After meeting in a called, closed-door session for two hours Oct. 24, the Cherokee County Board of Elections emerged to vote to authorize a motion for county Superintendent of Elections Janet Munda to challenge Poole’s qualifications and eligibility to seek and hold office and set a hearing on the matter. The controversy centers around whether Poole can legally hold office under the Georgia Constitution while owing unpaid taxes.

Another complaint issues out of Cherokee County, this one under the Open Meetings Act, alleging that Georgia Charter Educational Foundation, which runs Cherokee Charter Academy, failed to abide by notice requirements for two meetings and entered executive session improperly.

The AJC notes that enforcement of the state’s law against texting while driving appears to be low.

In the two years after a ban on texting while driving in Georgia took effect on July 1, 2010, state records reveal that fewer than 50 people a month have been convicted of the offense, for a total of 1,281 convictions as of Sept. 17. That’s a small fraction of the 22,500 people convicted of driving under the influence of alcohol or drugs during the same time frame. The Department of Driver Services (DDS) only tracks convictions, not the number of citations issued, DDS spokeswoman Susan Sports said.

Many law enforcement officers say the law is difficult to enforce. State troopers have only issued an average of 11 citations a month since the law took effect.

Lt. Les Wilburn, assistant troop commander for the Georgia State Patrol, said troopers have to prove beyond a reasonable doubt that someone was texting at the wheel, and not merely dialing a number or talking. Most drivers simply stash their phone when a cop is in sight, he said.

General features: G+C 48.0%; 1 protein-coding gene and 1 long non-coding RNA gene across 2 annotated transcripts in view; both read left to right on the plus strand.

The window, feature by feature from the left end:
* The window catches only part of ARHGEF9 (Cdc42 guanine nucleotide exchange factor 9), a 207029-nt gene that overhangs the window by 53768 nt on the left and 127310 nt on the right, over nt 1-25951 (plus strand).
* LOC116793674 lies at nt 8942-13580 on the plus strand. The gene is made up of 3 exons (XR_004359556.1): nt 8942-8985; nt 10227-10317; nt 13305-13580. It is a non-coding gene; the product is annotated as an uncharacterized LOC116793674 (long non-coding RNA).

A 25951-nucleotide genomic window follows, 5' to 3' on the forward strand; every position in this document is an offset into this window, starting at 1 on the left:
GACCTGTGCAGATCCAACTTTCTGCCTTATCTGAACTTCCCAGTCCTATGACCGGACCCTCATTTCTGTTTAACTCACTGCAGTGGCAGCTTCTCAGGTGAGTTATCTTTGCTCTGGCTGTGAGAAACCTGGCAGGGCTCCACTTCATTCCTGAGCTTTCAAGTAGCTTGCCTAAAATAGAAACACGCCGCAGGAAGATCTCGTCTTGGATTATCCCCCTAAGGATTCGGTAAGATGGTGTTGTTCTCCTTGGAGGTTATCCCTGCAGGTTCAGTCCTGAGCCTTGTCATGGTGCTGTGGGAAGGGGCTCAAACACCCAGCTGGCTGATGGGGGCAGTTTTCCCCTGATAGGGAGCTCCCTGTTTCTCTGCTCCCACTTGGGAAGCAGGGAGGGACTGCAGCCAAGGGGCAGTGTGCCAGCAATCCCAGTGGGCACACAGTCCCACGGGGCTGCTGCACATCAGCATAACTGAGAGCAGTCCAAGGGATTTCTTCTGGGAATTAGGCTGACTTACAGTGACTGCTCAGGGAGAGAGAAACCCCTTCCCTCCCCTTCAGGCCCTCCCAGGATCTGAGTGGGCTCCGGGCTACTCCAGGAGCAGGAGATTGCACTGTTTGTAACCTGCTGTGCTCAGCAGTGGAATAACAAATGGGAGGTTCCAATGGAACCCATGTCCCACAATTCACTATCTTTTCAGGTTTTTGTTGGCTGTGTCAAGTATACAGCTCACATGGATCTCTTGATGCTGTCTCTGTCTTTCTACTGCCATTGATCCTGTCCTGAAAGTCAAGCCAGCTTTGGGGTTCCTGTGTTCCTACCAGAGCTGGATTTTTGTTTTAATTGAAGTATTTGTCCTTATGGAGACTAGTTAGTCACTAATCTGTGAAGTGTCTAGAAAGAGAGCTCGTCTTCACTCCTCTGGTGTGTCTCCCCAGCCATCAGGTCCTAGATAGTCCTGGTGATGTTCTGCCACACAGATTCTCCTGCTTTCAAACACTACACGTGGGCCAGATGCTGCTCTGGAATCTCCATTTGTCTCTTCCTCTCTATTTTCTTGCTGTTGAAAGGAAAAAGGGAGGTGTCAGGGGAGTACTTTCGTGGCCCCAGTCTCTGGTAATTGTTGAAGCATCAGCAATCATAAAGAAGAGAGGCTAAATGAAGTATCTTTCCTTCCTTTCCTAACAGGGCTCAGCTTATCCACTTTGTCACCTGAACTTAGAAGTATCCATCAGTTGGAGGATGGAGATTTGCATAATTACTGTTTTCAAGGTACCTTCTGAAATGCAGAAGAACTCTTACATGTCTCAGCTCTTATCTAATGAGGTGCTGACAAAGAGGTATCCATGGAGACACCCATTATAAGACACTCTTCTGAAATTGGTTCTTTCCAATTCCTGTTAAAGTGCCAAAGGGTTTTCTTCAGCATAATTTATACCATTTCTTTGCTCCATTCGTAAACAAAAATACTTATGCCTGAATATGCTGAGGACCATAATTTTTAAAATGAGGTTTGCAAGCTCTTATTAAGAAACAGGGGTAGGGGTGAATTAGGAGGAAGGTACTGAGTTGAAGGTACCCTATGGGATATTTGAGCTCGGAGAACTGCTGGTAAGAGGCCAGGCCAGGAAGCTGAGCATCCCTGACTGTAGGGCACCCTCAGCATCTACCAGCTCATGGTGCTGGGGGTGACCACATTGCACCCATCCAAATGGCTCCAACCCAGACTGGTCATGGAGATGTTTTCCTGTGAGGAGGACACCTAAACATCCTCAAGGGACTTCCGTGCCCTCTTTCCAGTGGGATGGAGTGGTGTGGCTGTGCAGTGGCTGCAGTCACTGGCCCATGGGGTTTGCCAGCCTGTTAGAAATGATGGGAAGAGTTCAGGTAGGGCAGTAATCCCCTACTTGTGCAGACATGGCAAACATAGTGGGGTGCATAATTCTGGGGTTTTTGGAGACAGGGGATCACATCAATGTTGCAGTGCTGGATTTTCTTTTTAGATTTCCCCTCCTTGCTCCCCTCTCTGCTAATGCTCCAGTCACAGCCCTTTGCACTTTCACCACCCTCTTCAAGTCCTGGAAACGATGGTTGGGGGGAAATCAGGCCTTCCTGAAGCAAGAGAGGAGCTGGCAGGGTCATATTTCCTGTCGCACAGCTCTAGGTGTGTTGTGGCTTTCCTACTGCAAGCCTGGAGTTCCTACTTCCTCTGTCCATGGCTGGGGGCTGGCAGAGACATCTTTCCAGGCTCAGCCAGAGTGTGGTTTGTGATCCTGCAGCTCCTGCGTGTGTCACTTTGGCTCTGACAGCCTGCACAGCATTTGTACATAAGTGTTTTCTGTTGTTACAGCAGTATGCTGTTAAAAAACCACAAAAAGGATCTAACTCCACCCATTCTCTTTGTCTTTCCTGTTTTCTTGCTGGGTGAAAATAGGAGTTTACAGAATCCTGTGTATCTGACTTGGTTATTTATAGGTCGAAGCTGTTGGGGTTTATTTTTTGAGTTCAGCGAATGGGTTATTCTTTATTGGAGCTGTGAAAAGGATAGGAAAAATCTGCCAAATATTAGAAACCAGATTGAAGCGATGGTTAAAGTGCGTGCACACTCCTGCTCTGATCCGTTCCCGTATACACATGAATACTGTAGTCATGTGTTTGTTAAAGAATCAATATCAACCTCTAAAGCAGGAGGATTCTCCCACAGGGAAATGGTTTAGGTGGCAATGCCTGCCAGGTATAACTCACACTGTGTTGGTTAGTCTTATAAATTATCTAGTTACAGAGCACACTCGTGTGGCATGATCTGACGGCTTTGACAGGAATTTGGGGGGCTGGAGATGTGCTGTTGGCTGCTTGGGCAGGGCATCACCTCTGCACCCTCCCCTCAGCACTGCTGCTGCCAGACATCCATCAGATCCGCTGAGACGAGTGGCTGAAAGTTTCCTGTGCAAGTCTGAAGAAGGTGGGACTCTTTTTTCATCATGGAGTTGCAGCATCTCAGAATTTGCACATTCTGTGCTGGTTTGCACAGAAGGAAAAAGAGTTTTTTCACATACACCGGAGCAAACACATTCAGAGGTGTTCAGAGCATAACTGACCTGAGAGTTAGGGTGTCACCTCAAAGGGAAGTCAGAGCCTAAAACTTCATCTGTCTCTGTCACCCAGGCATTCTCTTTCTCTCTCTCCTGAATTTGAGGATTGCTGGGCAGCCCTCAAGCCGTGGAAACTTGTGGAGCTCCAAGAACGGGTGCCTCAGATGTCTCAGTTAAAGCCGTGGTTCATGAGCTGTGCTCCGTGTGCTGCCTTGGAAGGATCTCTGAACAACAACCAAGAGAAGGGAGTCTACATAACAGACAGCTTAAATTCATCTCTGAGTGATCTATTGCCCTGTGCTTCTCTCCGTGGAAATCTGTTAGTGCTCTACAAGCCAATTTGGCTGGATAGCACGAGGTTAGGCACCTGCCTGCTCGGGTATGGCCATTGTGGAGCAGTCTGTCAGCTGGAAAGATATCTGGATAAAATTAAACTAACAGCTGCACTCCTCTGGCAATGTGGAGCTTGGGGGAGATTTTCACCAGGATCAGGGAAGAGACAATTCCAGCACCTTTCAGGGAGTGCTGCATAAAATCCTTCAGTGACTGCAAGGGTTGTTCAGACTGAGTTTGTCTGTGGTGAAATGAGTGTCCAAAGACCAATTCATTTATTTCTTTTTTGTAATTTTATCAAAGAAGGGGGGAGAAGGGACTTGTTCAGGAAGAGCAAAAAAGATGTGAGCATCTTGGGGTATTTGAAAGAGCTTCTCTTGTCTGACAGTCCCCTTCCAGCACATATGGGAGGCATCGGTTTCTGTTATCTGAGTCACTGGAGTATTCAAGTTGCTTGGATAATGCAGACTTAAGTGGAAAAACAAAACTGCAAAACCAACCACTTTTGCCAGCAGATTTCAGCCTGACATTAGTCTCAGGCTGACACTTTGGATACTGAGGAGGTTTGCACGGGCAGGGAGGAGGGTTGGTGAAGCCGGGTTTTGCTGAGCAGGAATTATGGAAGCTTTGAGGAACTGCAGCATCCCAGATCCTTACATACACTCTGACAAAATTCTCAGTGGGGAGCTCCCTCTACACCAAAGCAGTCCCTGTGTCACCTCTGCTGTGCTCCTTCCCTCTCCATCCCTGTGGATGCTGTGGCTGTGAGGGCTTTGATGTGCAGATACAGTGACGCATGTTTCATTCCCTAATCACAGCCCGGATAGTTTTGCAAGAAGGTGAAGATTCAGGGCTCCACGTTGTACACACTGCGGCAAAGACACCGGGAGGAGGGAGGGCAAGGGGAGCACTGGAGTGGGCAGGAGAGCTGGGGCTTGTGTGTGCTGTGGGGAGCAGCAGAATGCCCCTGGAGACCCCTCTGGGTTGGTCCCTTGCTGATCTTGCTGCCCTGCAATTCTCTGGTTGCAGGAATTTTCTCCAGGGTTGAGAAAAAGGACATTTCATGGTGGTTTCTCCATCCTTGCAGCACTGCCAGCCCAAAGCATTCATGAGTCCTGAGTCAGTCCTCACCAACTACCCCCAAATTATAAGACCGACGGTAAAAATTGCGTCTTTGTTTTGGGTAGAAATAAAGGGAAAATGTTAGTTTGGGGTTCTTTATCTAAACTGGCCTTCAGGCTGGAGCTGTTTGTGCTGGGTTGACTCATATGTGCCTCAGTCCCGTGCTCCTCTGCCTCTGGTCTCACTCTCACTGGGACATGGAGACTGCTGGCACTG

To effectively prevent texting while driving, I recommend installation of something called a “spouse” in the passenger seat of your car. An alternative to that device is a “parent” or “tattletale sibling who receive money for reporting older brother/sister.”

Governor Nathan Deal will recommend that the state pony up another $40-50 million dollars toward the Savannah Harbor Expansion Project in next year’s budget.

Last week the federal government gave final regulatory approval to deepen the river to 47 feet, from its current 42 feet, at a cost of $652 million.

Georgia has already put up $181 million for its cost-share portion of the deepening tab, including $47 million last year. Deal, during a brief interview following the annual State of the Ports luncheon at the Marriott Marquis in downtown Atlanta, said he’ll probably request a similar amount from the General Assembly come January.

“We haven’t finalized our figure yet,” the governor said, “but it’s safe to say we’ll be in keeping with what we’ve given in years past.”

Savannah is the nation’s fourth busiest container port and moved a record 3 million containers the last fiscal year. Nearly 100,000 jobs in metro Atlanta alone are directly tied to the distribution of goods that come through Savannah and the port at Brunswick.

The U.S. Army Corps of Engineers issued a final “record of decision” last Friday allowing 32 miles of Savannah river and harbor to be deepened so ever-larger container ships can ply the waterway. Foltz called the decision “really great news for Georgia and anyone in the Southeast who uses our port for commerce.”

Storm-related port closures on the East Coast are affecting the Port of Savannah.

With Hurricane Sandy closing major deepwater ports from Virginia to New York, a domino effect has delays stretching up and down the coast and into the nation’s heartland.

“This storm has definitely disrupted shipping along the Eastern Seaboard,” said Curtis Foltz, executive director of the Georgia Ports Authority.

“Already, we’ve had a number of vessels that were scheduled to be in port by today either delayed or rerouted,” he said. “Ultimately, this is going to affect trade — unfortunately in the middle of peak retail season.”

The northeastern U.S. ports supply 170 million U.S. and Canadian customers with cargo goods. Disruption to these ports is also expected to have a significant impact on supplies like food and oil to the region.

CSX Corp. and Norfolk Southern Corp., the two main Eastern railroads, are telling customers to expect at least three days of traffic delays in the affected areas. For truckers, travel in the region will remain difficult, though some road restrictions are being eased as the storm passes through.